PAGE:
The Trick To Keeping Raccoons Away From Your Wilmington Property

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three raccoons in a tree

No matter what kind of life we live or what kind of work we do, it seems we always have more than enough to worry about. Kids to feed, bills to pay, and how you’re going to jump through your boss’s hoops are just the tip of the iceberg. So, have you ever really put any thought into raccoon control on your property? Or do you stick with some sort of “that won’t happen to me” strategy? Let’s take a look at why a hands-off, hope-for-the-best approach to raccoon prevention is leaving you exposed to far too much risk.

Raccoons: Resourceful, And Sometimes Rabid

These grey and black pests are about two to three feet in length and can be easily identified by their black-ringed tail and the black “mask” they feature over their faces. Their ideal habitat includes a wooded area with plenty of trees and a nearby water source. While they’ll typically build a den in a hollow tree, they’ll also live in ground burrows, in between rock crevices, small caves, and haystacks. When they decide that nature isn’t providing enough cover for them, they might set up shop inside of a residential home in attics, chimneys, and underneath porches.

The problem with having raccoons on your property is what they carry around with them. Along with diseases, fleas, and ticks that they can easily transfer to your pets, they’ll also transfer raccoon roundworm, an intestinal parasite, which can create severe illness in humans. Even more troublesome, raccoons are known spreaders of the rabies virus, and it’s especially bad over here on the east coast.

They’ll transfer rabies to you, your family members, and your pets through any sort of bite, so if you see a rabid raccoon on your property, do not try and get rid of it yourself. Not all raccoons have rabies, but if you notice one that has trouble walking, has wet or matted hair, or high levels of aggression, and is making loud, peculiar noises, then this pest is most likely infected. Call the experts at Bug-N-A-Rug Exterminators to keep your family and home safe!

Combatting Trash Bandits

Raccoons will eat almost anything. In the wild, they go back and forth between plants and other animals like mussels, frogs, small fish, mice, rabbits, and bird eggs. However, they don’t usually come to your property looking for those things. When raccoons hop your fence and begin searching around the yard, they’re looking for one of their favorite meals, trash.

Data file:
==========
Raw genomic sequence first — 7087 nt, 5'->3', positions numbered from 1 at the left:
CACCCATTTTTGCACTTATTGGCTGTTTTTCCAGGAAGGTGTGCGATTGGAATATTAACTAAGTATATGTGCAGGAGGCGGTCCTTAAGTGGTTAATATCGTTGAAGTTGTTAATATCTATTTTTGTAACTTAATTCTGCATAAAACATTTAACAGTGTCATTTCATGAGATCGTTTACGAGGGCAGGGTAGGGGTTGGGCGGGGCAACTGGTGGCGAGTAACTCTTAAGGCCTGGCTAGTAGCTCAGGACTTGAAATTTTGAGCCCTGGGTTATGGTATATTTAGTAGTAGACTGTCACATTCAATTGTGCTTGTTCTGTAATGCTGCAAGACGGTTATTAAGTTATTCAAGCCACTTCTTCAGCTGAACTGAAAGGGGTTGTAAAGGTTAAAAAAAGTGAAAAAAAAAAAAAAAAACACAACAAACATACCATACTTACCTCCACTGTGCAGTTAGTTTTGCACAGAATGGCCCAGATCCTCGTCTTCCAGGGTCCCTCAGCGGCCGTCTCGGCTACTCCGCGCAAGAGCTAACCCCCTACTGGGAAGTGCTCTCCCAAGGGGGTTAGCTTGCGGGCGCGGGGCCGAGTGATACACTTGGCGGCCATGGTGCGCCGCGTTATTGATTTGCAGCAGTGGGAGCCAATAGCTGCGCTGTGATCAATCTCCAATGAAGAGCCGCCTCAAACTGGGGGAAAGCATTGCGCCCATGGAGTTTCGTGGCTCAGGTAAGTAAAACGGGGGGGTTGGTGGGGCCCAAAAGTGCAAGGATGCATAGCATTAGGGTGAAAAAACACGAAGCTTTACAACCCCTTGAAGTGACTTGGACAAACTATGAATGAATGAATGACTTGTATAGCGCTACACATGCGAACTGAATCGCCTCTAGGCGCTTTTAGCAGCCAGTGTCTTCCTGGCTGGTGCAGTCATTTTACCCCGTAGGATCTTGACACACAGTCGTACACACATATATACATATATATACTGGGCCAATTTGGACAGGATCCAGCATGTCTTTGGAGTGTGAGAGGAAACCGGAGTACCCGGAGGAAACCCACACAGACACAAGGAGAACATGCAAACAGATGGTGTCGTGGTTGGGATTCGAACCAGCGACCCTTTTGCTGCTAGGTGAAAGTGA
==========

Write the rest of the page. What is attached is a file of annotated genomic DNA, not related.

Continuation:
Their love for trash puts you, your family, and your property at risk as they can do severe damage to houses and buildings. Many will attempt to den in your attics, will try to gain access through the chimneys, or simply tear through your roof shingles just to get where they want to go.

With nicknames such as “trash bandit” and “trash panda”, it’s easy to know where to start when it comes to raccoon prevention. Limiting their access to your trash by keeping it in a sealed area like a garage or locked shed can help reduce the attraction. If you have to leave trash in the open, make sure it’s stored in an animal-proof container with a tight lid.

Also, you’ll want to focus on limiting their access to your attic so that when they do arrive on your property, they won’t decide to build a den above your head. Check all vent covers for damage and monitor the integrity of the roof. Even a little bit of damage in an area can serve as an entryway for these resourceful pests. If you’re someone who likes to have bird feeders out, this can be a sustainable food or water source for raccoons, so you’ll have to get rid of those if you want to fix the problem.

Preventing raccoon problems is an uphill climb, and you shouldn’t have to do it alone. Plus, if there are already raccoons on your property, you definitely shouldn’t try to remove them yourself. For more advice on prevention or removal services, contact the professionals at Bug-N-A-Rug today.

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